It was a simple, yet fulfilling life that allowed us to feel loved and to grow as human beings.
Real human connection has been largely replaced with technology. The results have been disastrous: Important topics deserving of deep reflection have been reduced to hashtags and buzzwords. Our conversations with each other have become angry, mean-spirited, and divisive. Or we hesitate to speak independently for fear of being canceled.
Technology is also changing our brains, perhaps in ways we’re probably not yet aware.
In his book, The Tyranny of Big Tech, Senator Josh Hawley summarizes a study on the link between social media use and mental (and physical) health.
“Across social network sites, more time browsing led to more social comparison, more self-criticism, more fear. The social media sites practically ran on it. And the strange thing was, the more one suffered the fear of missing out, the more time one spent on social media. Psychologists found fear of missing out consistently related to greater and greater levels of social media use. Isolated, nervous, depressed individuals couldn’t seem to get enough—they were addicted, as if to a narcotic.”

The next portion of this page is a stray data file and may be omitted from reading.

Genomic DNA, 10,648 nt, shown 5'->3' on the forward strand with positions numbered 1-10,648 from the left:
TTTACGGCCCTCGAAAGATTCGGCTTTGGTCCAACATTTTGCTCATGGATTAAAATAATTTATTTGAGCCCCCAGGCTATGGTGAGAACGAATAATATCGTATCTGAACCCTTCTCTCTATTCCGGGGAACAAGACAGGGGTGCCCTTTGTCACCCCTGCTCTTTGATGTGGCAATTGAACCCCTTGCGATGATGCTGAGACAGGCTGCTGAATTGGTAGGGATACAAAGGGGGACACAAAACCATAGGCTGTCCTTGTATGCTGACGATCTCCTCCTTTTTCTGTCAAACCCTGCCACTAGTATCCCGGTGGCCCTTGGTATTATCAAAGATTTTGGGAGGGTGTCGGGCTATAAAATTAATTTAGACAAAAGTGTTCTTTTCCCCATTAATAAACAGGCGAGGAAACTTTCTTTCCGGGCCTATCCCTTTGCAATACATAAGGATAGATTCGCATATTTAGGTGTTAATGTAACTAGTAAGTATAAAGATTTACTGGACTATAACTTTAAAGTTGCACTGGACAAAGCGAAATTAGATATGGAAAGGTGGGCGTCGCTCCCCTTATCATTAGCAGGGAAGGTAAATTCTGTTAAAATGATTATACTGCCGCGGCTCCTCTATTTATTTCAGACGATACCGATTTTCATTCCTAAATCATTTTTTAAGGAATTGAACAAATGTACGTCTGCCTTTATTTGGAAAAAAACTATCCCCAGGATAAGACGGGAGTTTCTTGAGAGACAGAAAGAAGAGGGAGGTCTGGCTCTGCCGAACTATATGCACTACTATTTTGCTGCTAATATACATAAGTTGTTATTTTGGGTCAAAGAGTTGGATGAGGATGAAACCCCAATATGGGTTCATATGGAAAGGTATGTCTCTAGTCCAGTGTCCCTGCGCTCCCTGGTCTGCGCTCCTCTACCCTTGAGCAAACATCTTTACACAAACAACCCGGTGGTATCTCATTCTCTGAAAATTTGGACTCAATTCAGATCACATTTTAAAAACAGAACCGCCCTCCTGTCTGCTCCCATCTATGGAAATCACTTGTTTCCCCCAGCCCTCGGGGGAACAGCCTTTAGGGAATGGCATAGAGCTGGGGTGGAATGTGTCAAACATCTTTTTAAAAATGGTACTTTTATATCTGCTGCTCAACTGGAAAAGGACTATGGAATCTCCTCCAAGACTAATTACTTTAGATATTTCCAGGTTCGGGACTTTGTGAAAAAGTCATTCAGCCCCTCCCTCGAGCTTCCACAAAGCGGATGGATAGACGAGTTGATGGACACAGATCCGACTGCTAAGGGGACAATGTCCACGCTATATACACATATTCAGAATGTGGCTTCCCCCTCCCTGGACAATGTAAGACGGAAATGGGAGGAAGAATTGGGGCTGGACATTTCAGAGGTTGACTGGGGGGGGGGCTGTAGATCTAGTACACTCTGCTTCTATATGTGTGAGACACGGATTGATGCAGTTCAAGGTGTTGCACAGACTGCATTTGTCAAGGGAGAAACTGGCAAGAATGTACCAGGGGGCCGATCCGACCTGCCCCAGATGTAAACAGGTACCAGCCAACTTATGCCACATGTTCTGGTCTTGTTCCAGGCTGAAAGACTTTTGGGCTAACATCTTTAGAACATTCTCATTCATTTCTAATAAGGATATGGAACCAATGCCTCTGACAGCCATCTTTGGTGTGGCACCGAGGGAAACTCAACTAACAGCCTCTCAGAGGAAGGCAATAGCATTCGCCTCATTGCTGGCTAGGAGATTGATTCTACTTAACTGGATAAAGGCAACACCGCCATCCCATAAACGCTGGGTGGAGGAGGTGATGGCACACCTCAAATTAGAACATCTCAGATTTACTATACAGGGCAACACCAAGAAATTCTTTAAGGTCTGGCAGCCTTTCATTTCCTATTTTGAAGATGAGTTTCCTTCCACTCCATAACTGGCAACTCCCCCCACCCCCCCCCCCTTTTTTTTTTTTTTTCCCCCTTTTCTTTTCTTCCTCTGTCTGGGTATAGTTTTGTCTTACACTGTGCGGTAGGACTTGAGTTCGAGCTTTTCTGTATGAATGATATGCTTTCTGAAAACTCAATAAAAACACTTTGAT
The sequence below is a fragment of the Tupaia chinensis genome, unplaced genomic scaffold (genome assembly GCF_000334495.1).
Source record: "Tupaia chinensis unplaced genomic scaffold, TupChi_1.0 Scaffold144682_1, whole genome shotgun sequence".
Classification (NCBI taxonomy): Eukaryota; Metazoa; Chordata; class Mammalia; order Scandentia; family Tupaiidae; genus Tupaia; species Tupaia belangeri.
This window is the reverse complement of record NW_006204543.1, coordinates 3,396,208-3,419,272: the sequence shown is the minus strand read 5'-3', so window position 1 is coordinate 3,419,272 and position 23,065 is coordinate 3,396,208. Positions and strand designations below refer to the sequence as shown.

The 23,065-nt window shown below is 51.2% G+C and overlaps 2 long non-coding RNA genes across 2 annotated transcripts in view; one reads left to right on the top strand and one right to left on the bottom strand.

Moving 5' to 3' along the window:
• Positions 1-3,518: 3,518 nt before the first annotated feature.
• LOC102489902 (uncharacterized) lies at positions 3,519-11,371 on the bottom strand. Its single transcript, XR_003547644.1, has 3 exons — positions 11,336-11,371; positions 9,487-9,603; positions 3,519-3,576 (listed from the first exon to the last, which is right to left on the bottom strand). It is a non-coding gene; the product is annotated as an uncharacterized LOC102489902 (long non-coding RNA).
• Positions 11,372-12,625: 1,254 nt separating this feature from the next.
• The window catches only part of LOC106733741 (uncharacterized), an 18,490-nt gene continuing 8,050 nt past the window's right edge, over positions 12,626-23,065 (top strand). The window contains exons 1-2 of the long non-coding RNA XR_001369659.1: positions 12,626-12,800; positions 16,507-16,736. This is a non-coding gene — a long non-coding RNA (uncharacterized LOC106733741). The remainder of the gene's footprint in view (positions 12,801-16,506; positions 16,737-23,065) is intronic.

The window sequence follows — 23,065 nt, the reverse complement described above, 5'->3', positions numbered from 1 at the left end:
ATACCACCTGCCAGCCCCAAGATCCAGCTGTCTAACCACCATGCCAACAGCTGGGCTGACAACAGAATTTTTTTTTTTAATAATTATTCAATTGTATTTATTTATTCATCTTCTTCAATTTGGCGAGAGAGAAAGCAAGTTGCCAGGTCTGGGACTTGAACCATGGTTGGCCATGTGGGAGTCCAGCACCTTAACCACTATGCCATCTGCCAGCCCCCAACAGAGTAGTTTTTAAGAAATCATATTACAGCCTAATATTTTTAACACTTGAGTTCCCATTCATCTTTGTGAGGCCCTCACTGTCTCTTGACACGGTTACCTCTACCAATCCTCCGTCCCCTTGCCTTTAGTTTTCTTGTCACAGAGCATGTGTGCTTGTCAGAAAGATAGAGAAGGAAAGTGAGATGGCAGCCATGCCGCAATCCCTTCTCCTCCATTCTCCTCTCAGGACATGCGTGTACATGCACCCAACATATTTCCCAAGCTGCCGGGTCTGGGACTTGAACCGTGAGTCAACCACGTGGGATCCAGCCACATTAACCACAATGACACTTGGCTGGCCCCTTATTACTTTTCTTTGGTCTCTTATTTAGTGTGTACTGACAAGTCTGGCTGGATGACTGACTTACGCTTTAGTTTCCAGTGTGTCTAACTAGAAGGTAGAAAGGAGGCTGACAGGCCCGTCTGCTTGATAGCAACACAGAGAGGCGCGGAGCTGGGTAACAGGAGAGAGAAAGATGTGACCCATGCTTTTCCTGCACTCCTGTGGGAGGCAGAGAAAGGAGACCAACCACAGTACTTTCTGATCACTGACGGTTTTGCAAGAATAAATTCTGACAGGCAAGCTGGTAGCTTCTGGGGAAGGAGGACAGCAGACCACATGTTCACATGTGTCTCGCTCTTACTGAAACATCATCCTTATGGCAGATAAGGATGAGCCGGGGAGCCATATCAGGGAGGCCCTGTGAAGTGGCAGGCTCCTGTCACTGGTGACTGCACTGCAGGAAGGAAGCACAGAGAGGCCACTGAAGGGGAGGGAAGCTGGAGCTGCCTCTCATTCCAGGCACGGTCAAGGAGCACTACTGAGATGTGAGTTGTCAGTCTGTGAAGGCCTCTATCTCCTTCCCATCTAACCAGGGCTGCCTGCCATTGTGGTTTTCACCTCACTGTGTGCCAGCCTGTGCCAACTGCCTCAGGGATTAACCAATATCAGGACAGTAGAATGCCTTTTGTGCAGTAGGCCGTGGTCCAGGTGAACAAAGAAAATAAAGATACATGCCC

The effects of social media have also been devastating for young people. As Hawley continues,
“In the words of one researcher, ‘the effect of screen activities is unmistakable: The more time teens spend looking at screens, the more likely they are to report symptoms of depression. Eighth-graders who are heavy users of social media increase their risk of depression by 27 percent, while those who play sports, go to religious services, or even do homework more than the average teen cut their risk significantly.”
Untreated Mental illness
Mental illness encompasses a wide range of disorders including major depression, OCD, schizophrenia, and antisocial personality disorder. Each of these illnesses has unique properties and expresses itself differently. And within each category of illness, are individuals with different backgrounds, experiences, and severity of symptoms. In other words, mental illness is not the same for everyone.